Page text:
Gender-based disparities in infant and child mortality based on maternal exposure to spousal violence: The heavy burden borne by Indian girls

Jay G. Silverman, Michele R. Decker, Debbie M. Cheng, Kathleen Wirth, Niranjan Saggurti, Heather L. McCauley, Kathryn L. Falb, Balaiah Donta, Anita Raj

Research output: Contribution to journalArticle

Abstract

Objectives: To examine associations between intimate partner violence (IPV) against Indian women and risk of death among their infants and children, as well as related gender-based disparities. Design: Analyses of nationally representative data to estimate adjusted hazard ratios (aHRs) and attributable risks for infant and child mortality based on child gender and on IPV against mothers. Setting: India. Participants: Women aged 15 to 49 years (n=59 467) across all 29 Indian states participating in the Indian National Family Health Survey 3 provided information about 158 439 births and about infant and child mortality occurring during the 20 years before the survey. Main Outcome Measures: Maternal IPV and infant and child (≤5 years) mortality among boy vs girl children. Results: Infant mortality was greater among infants whose mothers experienced IPV (79.2 of 1000 births) vs those whose mothers did not experience IPV (59.1 of 1000 births) (aHR, 1.09; 95% confidence interval [CI], 1.03- 1.15); this effect was significant only for girls (1.15; 1.07- 1.24; for boys, 1.04; 0.97-1.11). Child mortality was also greater among children whose mothers experienced IPV (103.6 of 1000 births) vs those whose mothers did not experience IPV (74.8 per 1000 births) (aHR, 1.10; 95%CI, 1.05-1.15); again, this effect was significant only for girls (1.14; 1.07-1.21; for boys, 1.05; 0.99-1.12). An estimated 58 021 infant girl deaths and 89 264 girl child deaths were related to spousal violence against wives annually, or approximately 1.2 million female infant deaths and 1.8 million girl deaths in India between December 1985 and August 2005. Conclusion: Intimate partner violence against women should be considered an urgent priority within programs and policies aimed at maximizing survival of children in India, particularly those attempting to increase the survival of girls 5 years and younger.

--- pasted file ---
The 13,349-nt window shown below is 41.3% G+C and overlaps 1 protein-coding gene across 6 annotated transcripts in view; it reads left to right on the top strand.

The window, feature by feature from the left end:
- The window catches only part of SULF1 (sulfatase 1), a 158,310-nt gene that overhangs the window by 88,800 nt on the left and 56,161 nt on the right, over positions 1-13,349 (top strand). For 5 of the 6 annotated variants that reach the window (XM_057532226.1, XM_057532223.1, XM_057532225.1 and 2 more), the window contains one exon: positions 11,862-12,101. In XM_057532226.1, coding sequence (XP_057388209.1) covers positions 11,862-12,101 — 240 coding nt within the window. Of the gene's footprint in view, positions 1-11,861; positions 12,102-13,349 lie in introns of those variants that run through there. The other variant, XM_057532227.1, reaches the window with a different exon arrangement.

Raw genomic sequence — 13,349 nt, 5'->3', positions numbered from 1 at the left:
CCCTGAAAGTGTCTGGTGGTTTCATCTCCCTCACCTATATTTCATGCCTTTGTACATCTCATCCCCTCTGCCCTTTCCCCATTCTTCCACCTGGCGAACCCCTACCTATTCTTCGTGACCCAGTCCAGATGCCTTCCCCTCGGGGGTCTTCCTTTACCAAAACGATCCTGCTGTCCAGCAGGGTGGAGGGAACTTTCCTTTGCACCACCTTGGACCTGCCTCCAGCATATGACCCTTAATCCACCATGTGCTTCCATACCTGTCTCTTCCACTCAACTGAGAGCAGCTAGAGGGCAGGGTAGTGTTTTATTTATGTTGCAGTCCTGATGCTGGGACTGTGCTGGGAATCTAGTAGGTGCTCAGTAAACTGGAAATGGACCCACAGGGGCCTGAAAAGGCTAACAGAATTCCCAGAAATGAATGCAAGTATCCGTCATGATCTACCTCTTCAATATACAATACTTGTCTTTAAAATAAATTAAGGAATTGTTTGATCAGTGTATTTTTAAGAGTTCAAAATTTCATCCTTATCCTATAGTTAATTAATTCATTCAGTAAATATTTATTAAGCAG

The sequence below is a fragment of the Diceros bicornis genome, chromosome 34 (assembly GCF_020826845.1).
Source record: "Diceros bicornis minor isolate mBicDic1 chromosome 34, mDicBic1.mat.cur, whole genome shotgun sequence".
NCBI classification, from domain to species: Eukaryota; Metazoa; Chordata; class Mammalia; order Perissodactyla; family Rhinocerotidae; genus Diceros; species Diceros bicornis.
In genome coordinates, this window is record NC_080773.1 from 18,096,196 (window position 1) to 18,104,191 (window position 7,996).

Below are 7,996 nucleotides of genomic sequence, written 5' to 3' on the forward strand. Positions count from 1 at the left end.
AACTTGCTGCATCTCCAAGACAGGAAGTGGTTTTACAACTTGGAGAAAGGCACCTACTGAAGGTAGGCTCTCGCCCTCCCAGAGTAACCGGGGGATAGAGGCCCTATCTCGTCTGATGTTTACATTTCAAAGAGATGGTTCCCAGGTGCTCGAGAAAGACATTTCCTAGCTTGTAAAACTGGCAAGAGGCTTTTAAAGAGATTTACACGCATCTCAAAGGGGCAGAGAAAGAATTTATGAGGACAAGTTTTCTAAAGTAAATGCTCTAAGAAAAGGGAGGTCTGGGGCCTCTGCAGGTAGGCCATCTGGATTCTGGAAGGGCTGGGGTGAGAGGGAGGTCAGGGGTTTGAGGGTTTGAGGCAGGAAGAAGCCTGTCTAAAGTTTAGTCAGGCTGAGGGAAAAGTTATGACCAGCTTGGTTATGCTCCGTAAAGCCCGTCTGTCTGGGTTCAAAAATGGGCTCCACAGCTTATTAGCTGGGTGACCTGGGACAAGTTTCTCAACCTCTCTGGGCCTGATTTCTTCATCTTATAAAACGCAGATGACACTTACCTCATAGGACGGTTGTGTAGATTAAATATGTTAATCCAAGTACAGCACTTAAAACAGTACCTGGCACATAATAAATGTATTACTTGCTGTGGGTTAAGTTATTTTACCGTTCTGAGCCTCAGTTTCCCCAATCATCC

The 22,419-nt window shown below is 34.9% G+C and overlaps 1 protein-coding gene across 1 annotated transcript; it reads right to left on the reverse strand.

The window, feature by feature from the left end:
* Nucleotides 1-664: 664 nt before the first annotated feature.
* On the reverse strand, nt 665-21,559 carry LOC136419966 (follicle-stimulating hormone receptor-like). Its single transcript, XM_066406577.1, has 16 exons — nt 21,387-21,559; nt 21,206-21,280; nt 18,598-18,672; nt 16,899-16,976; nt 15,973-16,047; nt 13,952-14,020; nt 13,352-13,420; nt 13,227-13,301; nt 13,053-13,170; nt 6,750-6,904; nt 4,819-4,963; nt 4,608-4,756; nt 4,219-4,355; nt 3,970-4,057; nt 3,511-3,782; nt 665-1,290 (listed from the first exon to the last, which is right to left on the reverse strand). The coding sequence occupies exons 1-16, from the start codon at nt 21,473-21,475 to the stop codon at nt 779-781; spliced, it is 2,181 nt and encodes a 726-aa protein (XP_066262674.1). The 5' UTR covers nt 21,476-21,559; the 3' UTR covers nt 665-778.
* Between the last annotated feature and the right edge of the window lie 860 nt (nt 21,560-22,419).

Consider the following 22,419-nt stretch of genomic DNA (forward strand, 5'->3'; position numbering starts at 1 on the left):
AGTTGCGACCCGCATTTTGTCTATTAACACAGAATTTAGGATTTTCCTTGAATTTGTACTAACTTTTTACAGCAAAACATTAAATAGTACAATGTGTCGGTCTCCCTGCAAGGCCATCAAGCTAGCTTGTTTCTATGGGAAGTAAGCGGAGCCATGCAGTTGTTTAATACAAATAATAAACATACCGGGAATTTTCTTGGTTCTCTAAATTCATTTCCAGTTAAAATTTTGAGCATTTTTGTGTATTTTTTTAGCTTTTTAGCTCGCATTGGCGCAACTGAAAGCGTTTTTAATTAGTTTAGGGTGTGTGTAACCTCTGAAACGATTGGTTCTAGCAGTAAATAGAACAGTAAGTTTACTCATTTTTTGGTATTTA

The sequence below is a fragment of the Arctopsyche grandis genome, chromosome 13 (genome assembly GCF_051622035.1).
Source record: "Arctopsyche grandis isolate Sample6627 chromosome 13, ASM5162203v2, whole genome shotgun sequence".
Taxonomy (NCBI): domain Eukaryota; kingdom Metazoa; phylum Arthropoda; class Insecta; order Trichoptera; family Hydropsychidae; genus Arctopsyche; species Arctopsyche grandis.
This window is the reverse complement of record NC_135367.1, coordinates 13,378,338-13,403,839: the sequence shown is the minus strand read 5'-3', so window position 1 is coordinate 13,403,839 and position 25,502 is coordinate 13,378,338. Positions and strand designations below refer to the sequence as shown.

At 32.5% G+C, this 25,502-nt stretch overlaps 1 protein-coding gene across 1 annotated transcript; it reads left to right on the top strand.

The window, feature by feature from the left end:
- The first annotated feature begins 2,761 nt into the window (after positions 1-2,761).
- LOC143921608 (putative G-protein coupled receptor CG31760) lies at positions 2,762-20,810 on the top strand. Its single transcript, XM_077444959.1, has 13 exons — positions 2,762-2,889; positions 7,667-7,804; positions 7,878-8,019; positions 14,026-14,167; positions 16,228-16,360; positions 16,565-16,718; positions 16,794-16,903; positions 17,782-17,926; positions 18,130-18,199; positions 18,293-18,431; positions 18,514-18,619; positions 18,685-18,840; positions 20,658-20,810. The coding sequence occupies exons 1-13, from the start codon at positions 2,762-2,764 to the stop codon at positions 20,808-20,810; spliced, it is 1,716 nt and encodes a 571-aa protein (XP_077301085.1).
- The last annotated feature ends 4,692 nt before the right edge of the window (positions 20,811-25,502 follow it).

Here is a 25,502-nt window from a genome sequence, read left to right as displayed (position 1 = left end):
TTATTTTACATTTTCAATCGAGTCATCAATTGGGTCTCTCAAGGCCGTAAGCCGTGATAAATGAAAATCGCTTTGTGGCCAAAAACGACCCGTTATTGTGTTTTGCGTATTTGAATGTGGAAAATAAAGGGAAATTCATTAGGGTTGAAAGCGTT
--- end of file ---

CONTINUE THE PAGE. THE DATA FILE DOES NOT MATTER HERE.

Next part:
Original languageEnglish (US)
Pages (from-to)22-27
Number of pages6
JournalArchives of Pediatrics and Adolescent Medicine
Volume165
Issue number1
DOIs
StatePublished - Jan 1 2011
Externally publishedYes

ASJC Scopus subject areas

  • Pediatrics, Perinatology, and Child Health

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